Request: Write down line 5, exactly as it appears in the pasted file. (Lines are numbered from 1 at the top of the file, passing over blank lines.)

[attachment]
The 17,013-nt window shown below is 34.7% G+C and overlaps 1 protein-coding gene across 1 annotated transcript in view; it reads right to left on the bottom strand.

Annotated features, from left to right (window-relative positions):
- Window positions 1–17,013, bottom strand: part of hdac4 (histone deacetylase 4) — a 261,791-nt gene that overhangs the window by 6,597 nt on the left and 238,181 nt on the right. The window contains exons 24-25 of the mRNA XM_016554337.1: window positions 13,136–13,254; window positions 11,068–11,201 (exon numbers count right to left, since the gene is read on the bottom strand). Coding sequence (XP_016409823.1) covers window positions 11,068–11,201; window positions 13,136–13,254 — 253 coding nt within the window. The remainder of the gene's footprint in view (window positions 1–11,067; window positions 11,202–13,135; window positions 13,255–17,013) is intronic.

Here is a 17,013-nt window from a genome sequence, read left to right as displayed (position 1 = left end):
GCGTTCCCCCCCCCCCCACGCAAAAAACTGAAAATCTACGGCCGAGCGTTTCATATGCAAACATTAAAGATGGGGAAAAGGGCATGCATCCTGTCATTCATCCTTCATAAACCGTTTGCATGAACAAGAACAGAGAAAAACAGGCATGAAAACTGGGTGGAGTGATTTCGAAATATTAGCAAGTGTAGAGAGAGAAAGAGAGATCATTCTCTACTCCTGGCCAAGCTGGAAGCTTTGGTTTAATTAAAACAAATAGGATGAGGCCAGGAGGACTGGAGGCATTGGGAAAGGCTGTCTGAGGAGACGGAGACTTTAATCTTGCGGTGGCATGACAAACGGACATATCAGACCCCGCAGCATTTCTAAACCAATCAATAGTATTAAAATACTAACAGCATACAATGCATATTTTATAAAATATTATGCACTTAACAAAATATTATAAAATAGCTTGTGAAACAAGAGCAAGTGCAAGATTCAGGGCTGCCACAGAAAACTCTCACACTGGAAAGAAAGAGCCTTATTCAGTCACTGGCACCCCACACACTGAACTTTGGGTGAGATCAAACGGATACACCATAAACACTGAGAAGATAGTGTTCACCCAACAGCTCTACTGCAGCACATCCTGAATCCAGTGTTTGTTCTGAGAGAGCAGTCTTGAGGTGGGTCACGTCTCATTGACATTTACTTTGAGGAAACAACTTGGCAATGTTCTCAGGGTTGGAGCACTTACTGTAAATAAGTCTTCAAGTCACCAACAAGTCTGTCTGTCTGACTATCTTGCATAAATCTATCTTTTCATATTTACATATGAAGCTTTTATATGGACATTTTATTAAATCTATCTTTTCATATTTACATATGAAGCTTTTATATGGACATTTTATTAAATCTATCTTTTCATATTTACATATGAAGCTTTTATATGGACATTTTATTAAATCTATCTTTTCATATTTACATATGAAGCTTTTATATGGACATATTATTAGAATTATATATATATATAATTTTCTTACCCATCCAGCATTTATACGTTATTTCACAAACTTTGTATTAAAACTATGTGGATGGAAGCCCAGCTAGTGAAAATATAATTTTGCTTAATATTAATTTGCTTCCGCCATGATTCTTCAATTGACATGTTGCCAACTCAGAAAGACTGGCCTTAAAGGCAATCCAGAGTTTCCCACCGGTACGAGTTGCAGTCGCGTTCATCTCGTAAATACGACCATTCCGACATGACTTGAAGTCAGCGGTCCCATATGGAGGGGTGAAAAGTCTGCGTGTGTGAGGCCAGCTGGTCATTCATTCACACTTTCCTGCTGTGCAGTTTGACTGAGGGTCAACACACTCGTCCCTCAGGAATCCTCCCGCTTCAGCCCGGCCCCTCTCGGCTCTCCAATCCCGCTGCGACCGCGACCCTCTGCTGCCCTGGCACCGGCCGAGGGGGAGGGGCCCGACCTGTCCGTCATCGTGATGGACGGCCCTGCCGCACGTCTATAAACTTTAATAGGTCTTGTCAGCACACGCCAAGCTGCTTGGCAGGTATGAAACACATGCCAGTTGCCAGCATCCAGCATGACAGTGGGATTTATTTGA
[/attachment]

GCGTTCCCCCCCCCCCCACGCAAAAAACTGAAAATCTACGGCCGAGCGTTTCATATGCAAACATTAAAGATGGGGAAAAGGGCATGCATCCTGTCATTCATCCTTCATAAACCGTTTGCATGAACAAGAACAGAGAAAAACAGGCATGAAAACTGGGTGGAGTGATTTCGAAATATTAGCAAGTGTAGAGAGAGAAAGAGAGATCATTCTCTACTCCTGGCCAAGCTGGAAGCTTTGGTTTAATTAAAACAAATAGGATGAGGCCAGGAGGACTGGAGGCATTGGGAAAGGCTGTCTGAGGAGACGGAGACTTTAATCTTGCGGTGGCATGACAAACGGACATATCAGACCCCGCAGCATTTCTAAACCAATCAATAGTATTAAAATACTAACAGCATACAATGCATATTTTATAAAATATTATGCACTTAACAAAATATTATAAAATAGCTTGTGAAACAAGAGCAAGTGCAAGATTCAGGGCTGCCACAGAAAACTCTCACACTGGAAAGAAAGAGCCTTATTCAGTCACTGGCACCCCACACACTGAACTTTGGGTGAGATCAAACGGATACACCATAAACACTGAGAAGATAGTGTTCACCCAACAGCTCTACTGCAGCACATCCTGAATCCAGTGTTTGTTCTGAGAGAGCAGTCTTGAGGTGGGTCACGTCTCATTGACATTTACTTTGAGGAAACAACTTGGCAATGTTCTCAGGGTTGGAGCACTTACTGTAAATAAGTCTTCAAGTCACCAACAAGTCTGTCTGTCTGACTATCTTGCATAAATCTATCTTTTCATATTTACATATGAAGCTTTTATATGGACATTTTATTAAATCTATCTTTTCATATTTACATATGAAGCTTTTATATGGACATTTTATTAAATCTATCTTTTCATATTTACATATGAAGCTTTTATATGGACATTTTATTAAATCTATCTTTTCATATTTACATATGAAGCTTTTATATGGACATATTATTAGAATTATATATATATATAATTTTCTTACCCATCCAGCATTTATACGTTATTTCACAAACTTTGTATTAAAACTATGTGGATGGAAGCCCAGCTAGTGAAAATATAATTTTGCTTAATATTAATTTGCTTCCGCCATGATTCTTCAATTGACATGTTGCCAACTCAGAAAGACTGGCCTTAAAGGCAATCCAGAGTTTCCCACCGGTACGAGTTGCAGTCGCGTTCATCTCGTAAATACGACCATTCCGACATGACTTGAAGTCAGCGGTCCCATATGGAGGGGTGAAAAGTCTGCGTGTGTGAGGCCAGCTGGTCATTCATTCACACTTTCCTGCTGTGCAGTTTGACTGAGGGTCAACACACTCGTCCCTCAGGAATCCTCCCGCTTCAGCCCGGCCCCTCTCGGCTCTCCAATCCCGCTGCGACCGCGACCCTCTGCTGCCCTGGCACCGGCCGAGGGGGAGGGGCCCGACCTGTCCGTCATCGTGATGGACGGCCCTGCCGCACGTCTATAAACTTTAATAGGTCTTGTCAGCACACGCCAAGCTGCTTGGCAGGTATGAAACACATGCCAGTTGCCAGCATCCAGCATGACAGTGGGATTTATTTGA